The result is that there is a degree of agitation among the Oromo and the peoples of the wider South that the collective rights to self-determination, the federalist principle of self-rule and shared rule, and the rights of sub-state identities in the plurinational state that Ethiopia is, may be watered down or abrogated in toto.

Instead of arresting the ever more expanding land theft by dispossessing, evicting, and displacing Oromo farmers, the ‘Reform Team’ is acquiescing in, or perhaps encouraging, new evictions and allowing more land theft to occur under their watch. The recent revelation of the horrors of the farmer residents of distant peri-urban villages such as Koyyee Faccee, Bole Bulbula, Ejersa, Laga Xaafo, and Sabbata-Buraayyuu-Alem Bank continuum came as an evidence that the regime is either unwilling or unable to stop the stealing of land from Oromo farmers through illicit, and ostensibly licit, methods. Consequently, there are now continuing illegal settlements and pseudo-legal/contractual sales of land stretching into about a hundred kilometer around Finfinnee.

Moreover, there seems to be total indifference on the part of the Prime Minister and his team to the plight of the Oromo. To date, the PM has neither addressed the concerns of the over 1.5 million displaced Oromos nor has he even made a single symbolic gesture (such as visits) to their makeshift resettlement camps. More Oromos (and others) were displaced from the border areas of Benishangul-Gumuz National Regional State, and the regime’s response was sub-optimal. The onslaught on the Oromos in Moyyale and the death, injury, and displacement of many more civilians there did not get as much attention from the otherwise ostentatiously ‘compassionate’ PM. In general, the regime seems to manifest a deficit in compassionate governance.

There have also been more ‘border wars’ since the ‘Reform Team’ took over the reins of power in April 2018. In addition to the aggression by the Somali Liyyu Hayl (which was exacerbated since in Boranaa and Gujii Zones, in Cinaaksan, and, most recently, in Dirree Dhawaa), there has been an attack from the Benishangul-Gumuz region in the West and from Afar on the Kamisee Oromo of Walloo in the ANRS in the North. There are countless episodes of spontaneous acts of violence in Oromia towns such as Assallaa and Gobbaa.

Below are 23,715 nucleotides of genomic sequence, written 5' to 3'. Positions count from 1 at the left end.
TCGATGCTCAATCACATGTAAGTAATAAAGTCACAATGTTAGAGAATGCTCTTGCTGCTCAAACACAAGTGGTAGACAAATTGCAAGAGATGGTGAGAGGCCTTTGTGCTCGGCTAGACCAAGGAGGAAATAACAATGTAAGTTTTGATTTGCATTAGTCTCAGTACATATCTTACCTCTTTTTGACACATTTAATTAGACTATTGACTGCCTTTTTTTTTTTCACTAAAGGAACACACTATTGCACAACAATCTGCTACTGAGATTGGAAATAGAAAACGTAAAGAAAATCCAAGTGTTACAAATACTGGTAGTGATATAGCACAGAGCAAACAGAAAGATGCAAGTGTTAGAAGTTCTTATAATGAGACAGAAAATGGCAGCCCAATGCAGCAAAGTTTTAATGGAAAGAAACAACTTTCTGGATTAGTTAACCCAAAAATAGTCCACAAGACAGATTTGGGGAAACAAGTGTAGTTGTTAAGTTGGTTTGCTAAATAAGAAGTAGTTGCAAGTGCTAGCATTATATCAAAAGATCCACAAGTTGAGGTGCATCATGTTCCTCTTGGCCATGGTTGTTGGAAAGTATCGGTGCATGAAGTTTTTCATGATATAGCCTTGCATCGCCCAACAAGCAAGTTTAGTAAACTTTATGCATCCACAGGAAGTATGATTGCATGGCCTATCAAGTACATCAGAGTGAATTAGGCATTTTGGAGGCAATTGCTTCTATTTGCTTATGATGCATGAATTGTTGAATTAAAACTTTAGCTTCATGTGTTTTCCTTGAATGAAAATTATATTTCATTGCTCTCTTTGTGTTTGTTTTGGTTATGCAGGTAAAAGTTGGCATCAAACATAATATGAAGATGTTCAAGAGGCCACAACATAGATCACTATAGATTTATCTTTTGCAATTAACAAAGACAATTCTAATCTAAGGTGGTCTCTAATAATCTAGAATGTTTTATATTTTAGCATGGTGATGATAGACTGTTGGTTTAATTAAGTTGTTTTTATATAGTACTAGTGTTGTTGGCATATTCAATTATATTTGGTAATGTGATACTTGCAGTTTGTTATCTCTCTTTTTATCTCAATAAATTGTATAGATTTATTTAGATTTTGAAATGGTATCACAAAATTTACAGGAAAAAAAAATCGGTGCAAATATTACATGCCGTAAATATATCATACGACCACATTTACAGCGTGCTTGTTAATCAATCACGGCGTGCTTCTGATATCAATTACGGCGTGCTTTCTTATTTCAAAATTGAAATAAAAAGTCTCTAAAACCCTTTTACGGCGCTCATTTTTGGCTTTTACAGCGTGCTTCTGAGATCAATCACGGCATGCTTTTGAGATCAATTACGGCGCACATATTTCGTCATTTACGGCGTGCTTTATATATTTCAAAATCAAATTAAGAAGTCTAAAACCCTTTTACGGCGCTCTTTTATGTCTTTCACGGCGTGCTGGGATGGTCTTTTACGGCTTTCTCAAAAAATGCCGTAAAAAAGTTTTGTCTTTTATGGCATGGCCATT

More importantly, there seems to be a reluctance to broaden the political space, particularly in Oromia. This is seen in the recalcitrance to make peace with the Oromo Liberation Front (aka ‘Shanee Group’) in the region and in what is increasingly becoming an overt act, on the part of the OPDO, to push OLF out of the transition process. The altercation over disarming and demobilizing the soldiers of Oromo Liberation Army (OLA) seems to be a mere pretext for forcing political exclusion. OPDO’s creation of a pseudo “state of war” in Western Oromia in the name of securing peace and order and enforcing of a de facto state of emergency seems to be a mere pretext for eliminating and excluding the OLF from the transition process.

The mobilization and massive deployment of the Federal Military forces in localities that are perceived to be the strongholds of OLF-Shanee and the mass arrest (and occasional arbitrary killings) of civilians for supporting the OLF (such as through waving the Oromo resistance flag on one’s Bajaj, or through providing or selling food to persons suspected of being members of the local OLF regiment, etc), apart from creating bitter regional rifts within the Oromo polity, indicated to some that the regime is not interested in relinquishing even local powers to a potential contending party. The attempt to co-opt the Oromo youth (aka Qeerroo) into OPDO’s ranks by enrolling them massively as members, or by offering them government jobs and benefits, while putting pressures on those who do not support OPDO (as in Jimma Zone, for example) reinforces the view that the OPDO’s interest is more to stay in power (by hook or crook) than to democratize the system in which all parties take part in the election uninhibited. Its massive deployment of military force (as opposed to police force) in order to solve what is an essentially political discord also signals OPDO’s unwillingness to demilitarize the politics yet.

The above examples of dashed hopes, including the hope of ‘transformation from within,’ unmet popular demands, unaddressed humanitarian conditions, further unfolding humanitarian crises (of evictions, displacements, border wars, forest fires, etc), the reluctance to be inclusive of political forces that potentially pause a threat to the regime come Election 2020, make people suspect—or tentatively conclude—that the transition is derailed. The creation of new issues through, for instance, rethinking the federal arrangement in such a way that it hedges down the rights of States and national groups, the establishment of seemingly extra-and/or un-constitutional institutions to bring back the old order of imperial hierarchy among groups in the empire (if only to accommodate one group’s desire to become, or remain, superior to other groups) seems to further exaggerate the suspicion/conclusion that perhaps the transition is hijacked altogether and is being put to use for the regime’s self-preservation and preservation of OPDO-EPRDF from the existential threat once paused to it by the Oromo revolution.